SUMMARY OF SOUND DESIGN READINGS & EXAMPLES
People have been predicting the end of radio since the end of World War II, television came, then the internet but radio persist. Why? I believe even though the content on radio and the format has fundamentally changed, the medium is vital to our lives precisely because it does not dominate all of our senses. Listening to the radio is passive, it can be done while your working on homework, or driving or at work…. In fact I’m listening to a podcast right now. If you’re looking for a direct route to the brain, sound works.
Although the great theater craftsmanship of the old radio shows from the 1930 and 40s have given way to music genres, sports, news, talk and disk jockeys (I don’t think they use actual discs anymore do they?), great storytelling is still integral to radio. And podcasts, the child of the internet and radio is where storytelling thrives.
First, like any project, we need good elements to build our story so lets start with some sound recording basics. In “The Bare Bones Camera Course For Film and Video” Tom Schroeppel provides guidance on how sound works on surfaces, microphones types and selection and planning. Advising us to capture sounds as closely and cleanly as possible with the broadest possible frequency range, he suggest using the same microphone to record all of a single persons lines. Jumping from one device or mic to another will affect sound quality and probably create more work than needed.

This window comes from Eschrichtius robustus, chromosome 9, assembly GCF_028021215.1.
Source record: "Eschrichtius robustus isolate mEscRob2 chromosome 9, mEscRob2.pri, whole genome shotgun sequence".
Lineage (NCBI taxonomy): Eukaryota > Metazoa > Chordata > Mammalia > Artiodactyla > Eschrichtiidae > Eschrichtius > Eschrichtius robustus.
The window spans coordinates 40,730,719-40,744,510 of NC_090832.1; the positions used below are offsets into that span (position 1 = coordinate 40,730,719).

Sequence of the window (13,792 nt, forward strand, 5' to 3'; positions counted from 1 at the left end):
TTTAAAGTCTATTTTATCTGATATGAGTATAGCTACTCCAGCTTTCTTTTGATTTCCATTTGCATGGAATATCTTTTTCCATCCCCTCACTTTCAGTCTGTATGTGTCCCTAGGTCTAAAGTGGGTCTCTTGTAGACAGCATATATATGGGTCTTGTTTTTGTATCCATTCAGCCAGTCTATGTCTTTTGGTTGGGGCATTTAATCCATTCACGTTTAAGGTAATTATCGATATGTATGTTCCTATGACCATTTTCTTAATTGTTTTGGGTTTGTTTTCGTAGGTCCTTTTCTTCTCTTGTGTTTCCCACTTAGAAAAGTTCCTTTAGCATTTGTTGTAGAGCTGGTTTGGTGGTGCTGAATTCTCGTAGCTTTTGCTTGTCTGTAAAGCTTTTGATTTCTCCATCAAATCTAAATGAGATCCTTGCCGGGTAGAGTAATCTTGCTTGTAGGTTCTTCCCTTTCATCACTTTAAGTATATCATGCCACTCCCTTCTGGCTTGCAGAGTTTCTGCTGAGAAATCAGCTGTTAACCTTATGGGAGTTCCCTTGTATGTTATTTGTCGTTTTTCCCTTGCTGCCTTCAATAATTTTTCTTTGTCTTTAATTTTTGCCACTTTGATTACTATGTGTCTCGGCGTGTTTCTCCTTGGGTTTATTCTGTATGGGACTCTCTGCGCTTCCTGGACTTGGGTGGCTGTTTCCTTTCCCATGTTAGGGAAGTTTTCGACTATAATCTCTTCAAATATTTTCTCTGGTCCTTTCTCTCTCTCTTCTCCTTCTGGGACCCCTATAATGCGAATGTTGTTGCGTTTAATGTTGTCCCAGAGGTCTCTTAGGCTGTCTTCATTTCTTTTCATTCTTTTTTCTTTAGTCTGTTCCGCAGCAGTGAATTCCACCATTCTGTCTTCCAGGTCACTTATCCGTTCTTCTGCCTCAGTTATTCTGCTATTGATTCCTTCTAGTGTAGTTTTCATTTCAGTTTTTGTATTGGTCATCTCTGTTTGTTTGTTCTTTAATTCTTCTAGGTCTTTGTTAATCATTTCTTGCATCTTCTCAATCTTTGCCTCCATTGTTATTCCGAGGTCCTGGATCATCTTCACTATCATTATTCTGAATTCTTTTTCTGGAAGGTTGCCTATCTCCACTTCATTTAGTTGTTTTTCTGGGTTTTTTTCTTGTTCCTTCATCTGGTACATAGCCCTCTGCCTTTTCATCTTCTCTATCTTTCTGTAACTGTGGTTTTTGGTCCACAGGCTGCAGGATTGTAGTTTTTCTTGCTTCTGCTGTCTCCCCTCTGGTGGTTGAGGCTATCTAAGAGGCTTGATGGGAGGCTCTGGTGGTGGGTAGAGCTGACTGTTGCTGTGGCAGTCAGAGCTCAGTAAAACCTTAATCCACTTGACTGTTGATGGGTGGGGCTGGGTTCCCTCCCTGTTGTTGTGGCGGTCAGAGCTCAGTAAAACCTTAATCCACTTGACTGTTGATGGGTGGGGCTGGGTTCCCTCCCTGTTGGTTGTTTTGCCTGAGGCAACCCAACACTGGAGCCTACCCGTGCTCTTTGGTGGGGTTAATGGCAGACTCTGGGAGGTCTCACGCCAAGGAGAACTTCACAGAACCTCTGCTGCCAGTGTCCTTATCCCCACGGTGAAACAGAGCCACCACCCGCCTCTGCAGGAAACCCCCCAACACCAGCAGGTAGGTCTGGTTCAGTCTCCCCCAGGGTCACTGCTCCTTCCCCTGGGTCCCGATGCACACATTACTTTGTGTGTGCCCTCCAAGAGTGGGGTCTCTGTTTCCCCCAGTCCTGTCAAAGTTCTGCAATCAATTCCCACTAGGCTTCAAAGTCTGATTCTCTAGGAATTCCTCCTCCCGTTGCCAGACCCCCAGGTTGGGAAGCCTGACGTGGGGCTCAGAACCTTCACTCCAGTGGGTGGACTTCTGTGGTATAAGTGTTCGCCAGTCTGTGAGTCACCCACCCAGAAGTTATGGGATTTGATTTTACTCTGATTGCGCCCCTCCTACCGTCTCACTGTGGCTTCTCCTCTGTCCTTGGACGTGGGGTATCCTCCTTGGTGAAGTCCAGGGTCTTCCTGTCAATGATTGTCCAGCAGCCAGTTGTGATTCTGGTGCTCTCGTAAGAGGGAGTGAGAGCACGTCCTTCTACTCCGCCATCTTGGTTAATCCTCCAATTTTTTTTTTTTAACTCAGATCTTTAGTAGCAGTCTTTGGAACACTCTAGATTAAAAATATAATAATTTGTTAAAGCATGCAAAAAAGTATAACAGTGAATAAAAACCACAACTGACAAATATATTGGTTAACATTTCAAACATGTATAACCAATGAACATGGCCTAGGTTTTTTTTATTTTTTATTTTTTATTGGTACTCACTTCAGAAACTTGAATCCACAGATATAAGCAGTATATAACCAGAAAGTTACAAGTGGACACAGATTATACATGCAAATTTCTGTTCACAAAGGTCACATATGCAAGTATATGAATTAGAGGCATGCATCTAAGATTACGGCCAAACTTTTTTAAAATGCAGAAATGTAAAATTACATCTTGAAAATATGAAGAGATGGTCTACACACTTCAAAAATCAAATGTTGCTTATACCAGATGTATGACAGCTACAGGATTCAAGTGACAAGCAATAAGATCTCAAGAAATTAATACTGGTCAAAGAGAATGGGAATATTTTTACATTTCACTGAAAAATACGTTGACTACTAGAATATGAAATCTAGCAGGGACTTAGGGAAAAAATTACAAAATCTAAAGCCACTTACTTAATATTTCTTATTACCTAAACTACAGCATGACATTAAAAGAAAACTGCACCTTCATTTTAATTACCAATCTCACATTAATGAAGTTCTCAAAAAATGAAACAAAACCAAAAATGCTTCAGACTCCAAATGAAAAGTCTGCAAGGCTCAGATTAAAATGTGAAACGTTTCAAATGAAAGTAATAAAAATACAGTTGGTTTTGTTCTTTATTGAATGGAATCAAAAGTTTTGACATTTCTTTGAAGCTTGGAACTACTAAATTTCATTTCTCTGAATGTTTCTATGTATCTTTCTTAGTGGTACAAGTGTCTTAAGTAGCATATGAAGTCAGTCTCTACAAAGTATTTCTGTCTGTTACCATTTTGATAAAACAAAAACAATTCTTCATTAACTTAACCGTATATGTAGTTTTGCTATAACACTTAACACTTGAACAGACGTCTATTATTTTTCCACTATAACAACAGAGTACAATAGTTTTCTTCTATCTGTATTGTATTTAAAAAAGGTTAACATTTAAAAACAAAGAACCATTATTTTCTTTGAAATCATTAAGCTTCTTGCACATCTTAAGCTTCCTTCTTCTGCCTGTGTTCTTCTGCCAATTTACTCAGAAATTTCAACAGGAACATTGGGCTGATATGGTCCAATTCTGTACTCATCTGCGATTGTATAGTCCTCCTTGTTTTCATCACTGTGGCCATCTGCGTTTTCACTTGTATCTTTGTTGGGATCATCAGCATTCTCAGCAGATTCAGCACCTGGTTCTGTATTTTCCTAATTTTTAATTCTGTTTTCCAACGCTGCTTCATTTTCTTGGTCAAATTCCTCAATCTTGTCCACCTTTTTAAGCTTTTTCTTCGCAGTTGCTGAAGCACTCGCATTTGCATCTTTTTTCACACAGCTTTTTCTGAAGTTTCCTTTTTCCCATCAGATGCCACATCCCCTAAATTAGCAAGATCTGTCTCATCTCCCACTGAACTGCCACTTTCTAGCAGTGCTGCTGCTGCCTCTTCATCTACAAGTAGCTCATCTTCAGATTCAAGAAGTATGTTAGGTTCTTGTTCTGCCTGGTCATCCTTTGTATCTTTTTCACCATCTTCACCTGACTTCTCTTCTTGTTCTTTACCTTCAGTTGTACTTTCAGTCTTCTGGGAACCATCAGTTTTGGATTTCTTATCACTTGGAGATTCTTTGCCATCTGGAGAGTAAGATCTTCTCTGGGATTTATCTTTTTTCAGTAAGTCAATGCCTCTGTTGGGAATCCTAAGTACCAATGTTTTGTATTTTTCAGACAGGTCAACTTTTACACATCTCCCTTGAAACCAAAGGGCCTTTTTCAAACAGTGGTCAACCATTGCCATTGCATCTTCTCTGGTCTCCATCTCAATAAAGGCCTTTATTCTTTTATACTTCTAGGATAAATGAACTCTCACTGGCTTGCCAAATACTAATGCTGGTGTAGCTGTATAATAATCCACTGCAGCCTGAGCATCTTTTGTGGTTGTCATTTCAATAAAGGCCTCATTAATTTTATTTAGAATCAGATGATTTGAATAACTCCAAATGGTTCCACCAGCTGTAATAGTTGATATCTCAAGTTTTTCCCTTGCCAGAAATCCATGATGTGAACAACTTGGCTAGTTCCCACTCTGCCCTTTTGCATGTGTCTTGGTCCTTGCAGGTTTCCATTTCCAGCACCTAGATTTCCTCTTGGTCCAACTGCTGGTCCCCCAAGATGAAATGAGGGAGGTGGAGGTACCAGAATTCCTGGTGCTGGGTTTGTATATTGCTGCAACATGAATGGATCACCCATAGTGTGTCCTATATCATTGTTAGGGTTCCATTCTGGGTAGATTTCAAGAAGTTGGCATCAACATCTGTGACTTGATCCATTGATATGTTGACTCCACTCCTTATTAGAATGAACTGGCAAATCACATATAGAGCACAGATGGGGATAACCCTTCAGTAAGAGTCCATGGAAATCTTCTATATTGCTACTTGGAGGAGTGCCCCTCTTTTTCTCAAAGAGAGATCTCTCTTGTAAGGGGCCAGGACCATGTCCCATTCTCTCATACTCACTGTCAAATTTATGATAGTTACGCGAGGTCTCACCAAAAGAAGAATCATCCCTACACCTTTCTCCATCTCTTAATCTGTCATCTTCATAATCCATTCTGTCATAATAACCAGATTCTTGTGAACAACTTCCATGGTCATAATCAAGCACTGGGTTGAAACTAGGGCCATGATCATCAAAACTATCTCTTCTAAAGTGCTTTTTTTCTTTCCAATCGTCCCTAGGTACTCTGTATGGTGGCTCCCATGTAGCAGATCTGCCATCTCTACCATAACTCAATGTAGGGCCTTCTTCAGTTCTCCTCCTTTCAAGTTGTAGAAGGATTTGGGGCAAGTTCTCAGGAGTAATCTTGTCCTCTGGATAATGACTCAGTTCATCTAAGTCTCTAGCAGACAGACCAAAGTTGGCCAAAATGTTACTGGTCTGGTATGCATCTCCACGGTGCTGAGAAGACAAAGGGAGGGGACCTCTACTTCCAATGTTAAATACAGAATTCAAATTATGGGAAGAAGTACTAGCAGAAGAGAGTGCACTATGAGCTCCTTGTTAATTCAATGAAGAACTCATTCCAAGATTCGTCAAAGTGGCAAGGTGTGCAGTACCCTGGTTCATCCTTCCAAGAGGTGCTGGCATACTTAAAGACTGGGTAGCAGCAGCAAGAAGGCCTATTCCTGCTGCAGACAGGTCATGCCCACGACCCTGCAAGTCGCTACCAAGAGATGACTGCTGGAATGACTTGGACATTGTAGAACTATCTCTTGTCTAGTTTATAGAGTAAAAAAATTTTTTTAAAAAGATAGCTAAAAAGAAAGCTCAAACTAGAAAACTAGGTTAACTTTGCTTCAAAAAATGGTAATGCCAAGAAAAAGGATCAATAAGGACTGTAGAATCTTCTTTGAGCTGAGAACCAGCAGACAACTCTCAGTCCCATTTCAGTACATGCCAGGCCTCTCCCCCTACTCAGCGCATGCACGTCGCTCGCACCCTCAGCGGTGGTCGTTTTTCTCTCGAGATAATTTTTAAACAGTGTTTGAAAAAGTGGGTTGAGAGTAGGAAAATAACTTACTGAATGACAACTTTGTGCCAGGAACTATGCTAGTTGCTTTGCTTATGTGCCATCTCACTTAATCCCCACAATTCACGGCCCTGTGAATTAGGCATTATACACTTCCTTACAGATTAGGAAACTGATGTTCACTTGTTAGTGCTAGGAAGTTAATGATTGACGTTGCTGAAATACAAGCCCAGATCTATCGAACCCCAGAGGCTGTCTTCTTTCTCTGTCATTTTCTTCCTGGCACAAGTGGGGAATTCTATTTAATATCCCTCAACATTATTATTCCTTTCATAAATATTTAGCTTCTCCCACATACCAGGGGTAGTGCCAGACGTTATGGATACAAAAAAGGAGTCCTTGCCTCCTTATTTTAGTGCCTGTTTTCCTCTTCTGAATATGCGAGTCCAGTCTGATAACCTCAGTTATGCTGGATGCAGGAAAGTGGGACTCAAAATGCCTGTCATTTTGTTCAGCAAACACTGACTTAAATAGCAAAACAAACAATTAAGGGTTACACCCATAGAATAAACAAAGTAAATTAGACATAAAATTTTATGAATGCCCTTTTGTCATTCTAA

Sound design is planned. If you are planning a video shoot, consider your sound as you frame the shot and stage the area. During production, you need to think like a builder: recording your voices, sound effects and presence separately then putting them all together in post production. Be organized, label all your files and keep a sound log, these habits will save you time while editing your final piece.
When you select your elements, it is important to understand your syncsound and voiceovers. Sync Sounds are sounds that will need to be in sync with the images on screen such as a persons mouth moving, an instrument being played or any other action that may cause a sound like a car crash or waterfall. Voiceovers are vocals that are heard but the source is offscreen. Schroeppel recommends taking a few moments and recording ambient and wild sounds you will be using in your project. For example, if you are working on a news story featuring factory work, it may be a good idea to record the noises from the machines and the floor work sounds apart from interviews.
Every builder needs a good architectural plan. In his six part series “Engaging Episodes” Kevin Anderson explains how pre-production is the key to great results. Although the truly great podcasters make it look spontaneous and easy, a quality podcast is actually quite scripted. He calls it the “invisible script”, a loose plan of sorts that a dynamic personality uses as a framework for audio. A little improvisation, a little editing adds the magic. Remember that to engage your audience, you are telling a story and the messenger is important, let your personality come through. Our voices don’t just come from our mouths, they emerge from our spirits.
Brand your podcast, sum up what your podcast is about in a few words and that should explain “why” anyone would want to listen. Read, Rewrite, Rehearse…and you will be good to go! Good luck. Check out the series in the resources links below.